Environmental groups have filed a lawsuit over the National Park Service’s plan for allowing snowmobiles in Yellowstone National Park for the next three winters.
The environmentalists claim the government failed to take into account the effect that trails groomed for snowmobiles have on wildlife, particularly bison that travel the roads during the winter.
The lawsuit was filed last week in federal court in Washington, D.C., after the Park Service issued a “finding of no significant impact” for its winter snowmobile plans, an attorney said.
The environmental groups are asking the judge to prevent officials from implementing the plan and to stop trail grooming “in some or all of” Yellowstone until there is compliance with environmental laws and Park Service policies.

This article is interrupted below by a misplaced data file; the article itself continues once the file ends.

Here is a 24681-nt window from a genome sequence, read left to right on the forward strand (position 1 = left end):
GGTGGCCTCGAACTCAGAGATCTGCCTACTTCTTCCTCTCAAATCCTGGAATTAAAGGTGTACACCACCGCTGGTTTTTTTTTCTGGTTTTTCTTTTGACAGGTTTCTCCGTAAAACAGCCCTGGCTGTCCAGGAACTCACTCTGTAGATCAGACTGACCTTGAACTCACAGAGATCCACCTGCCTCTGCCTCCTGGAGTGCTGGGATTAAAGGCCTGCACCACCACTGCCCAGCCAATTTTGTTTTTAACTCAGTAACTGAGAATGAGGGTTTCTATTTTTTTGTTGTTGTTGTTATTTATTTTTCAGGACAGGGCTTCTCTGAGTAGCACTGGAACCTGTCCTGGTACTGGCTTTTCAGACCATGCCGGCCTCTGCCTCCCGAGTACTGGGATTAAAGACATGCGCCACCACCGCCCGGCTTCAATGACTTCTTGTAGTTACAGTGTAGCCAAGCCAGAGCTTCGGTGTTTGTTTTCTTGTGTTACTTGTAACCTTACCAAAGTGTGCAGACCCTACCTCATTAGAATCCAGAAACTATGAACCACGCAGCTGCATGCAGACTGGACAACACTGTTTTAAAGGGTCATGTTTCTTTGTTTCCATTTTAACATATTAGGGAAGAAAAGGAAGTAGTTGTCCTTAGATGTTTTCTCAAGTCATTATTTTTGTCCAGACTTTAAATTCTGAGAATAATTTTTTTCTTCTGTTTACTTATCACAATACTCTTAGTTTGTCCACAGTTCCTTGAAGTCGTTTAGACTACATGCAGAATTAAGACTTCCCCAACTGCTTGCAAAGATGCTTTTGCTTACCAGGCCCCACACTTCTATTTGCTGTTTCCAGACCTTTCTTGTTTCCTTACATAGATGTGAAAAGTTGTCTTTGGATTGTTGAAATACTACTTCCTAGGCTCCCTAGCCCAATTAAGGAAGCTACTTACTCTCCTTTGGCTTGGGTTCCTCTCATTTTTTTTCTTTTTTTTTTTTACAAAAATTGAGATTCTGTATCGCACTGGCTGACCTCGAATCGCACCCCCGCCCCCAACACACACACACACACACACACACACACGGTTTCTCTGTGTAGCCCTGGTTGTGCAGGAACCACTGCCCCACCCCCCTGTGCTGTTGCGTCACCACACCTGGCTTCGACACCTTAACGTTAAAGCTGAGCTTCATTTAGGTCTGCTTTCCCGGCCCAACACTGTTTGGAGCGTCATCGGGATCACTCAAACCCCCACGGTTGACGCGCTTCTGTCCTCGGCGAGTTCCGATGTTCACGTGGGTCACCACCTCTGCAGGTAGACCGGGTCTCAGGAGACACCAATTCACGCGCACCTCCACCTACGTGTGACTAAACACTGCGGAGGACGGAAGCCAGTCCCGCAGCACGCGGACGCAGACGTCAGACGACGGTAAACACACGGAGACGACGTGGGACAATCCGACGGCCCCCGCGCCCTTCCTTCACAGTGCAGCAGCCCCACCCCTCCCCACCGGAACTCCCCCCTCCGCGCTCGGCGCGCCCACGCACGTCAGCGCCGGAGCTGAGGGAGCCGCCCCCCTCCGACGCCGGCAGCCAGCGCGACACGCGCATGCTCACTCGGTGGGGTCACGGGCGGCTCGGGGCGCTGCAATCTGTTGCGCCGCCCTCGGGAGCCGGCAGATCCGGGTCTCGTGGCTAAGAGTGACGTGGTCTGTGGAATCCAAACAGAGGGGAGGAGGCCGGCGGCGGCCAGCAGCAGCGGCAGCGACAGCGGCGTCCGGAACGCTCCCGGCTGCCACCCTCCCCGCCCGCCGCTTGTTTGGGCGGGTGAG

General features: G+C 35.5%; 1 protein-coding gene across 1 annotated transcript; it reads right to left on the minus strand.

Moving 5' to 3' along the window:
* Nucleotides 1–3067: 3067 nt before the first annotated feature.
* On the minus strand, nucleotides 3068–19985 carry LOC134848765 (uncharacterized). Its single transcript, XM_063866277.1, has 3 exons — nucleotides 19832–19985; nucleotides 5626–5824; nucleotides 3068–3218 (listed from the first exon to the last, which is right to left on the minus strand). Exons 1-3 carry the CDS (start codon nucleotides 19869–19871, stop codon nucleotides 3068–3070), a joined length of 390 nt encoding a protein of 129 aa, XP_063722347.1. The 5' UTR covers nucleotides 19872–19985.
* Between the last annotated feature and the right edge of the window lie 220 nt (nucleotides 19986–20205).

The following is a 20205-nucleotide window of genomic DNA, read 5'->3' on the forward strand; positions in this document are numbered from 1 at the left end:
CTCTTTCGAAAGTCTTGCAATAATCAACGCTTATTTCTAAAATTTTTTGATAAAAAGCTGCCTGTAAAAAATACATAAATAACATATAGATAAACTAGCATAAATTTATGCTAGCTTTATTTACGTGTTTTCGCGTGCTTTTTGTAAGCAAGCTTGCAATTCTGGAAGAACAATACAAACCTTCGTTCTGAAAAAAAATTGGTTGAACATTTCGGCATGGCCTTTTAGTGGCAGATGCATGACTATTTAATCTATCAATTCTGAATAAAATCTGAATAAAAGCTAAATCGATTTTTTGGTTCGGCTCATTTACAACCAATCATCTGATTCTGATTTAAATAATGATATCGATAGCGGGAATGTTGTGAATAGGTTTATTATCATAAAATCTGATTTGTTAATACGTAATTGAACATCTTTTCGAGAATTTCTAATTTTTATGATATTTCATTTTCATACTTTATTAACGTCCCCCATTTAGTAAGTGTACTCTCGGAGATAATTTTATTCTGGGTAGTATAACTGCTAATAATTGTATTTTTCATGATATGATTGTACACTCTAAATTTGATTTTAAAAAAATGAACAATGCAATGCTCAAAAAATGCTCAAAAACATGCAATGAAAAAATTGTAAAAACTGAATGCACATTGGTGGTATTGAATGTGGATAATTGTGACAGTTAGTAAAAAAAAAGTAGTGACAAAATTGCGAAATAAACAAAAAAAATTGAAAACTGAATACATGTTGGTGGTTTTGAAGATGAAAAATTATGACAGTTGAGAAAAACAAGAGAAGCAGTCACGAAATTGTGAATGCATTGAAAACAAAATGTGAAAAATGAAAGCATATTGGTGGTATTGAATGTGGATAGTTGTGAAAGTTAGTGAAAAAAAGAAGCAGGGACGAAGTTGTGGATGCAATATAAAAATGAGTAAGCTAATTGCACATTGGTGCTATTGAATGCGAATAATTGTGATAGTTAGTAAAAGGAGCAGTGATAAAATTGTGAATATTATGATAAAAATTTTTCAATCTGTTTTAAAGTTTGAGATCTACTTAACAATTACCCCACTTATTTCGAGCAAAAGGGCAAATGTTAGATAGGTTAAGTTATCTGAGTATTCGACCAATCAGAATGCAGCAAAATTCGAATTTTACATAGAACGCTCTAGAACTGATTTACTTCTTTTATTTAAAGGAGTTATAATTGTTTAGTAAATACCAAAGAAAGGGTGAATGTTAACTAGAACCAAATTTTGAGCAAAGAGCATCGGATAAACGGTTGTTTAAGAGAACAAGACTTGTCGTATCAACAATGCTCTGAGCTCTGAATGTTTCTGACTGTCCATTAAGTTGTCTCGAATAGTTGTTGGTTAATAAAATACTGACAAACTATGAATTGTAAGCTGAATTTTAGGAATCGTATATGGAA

“The general rule is that, if you’re not sure about the impact of something, you don’t do it,” said Howard Crystal, an attorney for the groups that filed the suit.
Yellowstone spokeswoman Cheryl Matthews referred calls on the suit to the Justice Department. A spokesman for the department did not immediately return a call seeking comment.
Beginning this winter, the Park Service plans to allow up to 720 guided snowmobiles each day into Yellowstone and 140 snowmobiles, with no guiding requirement, in Grand Teton National Park and on a road connecting the parks. Nearly all snowmobiles will have to meet standards as cleaner, quieter machines.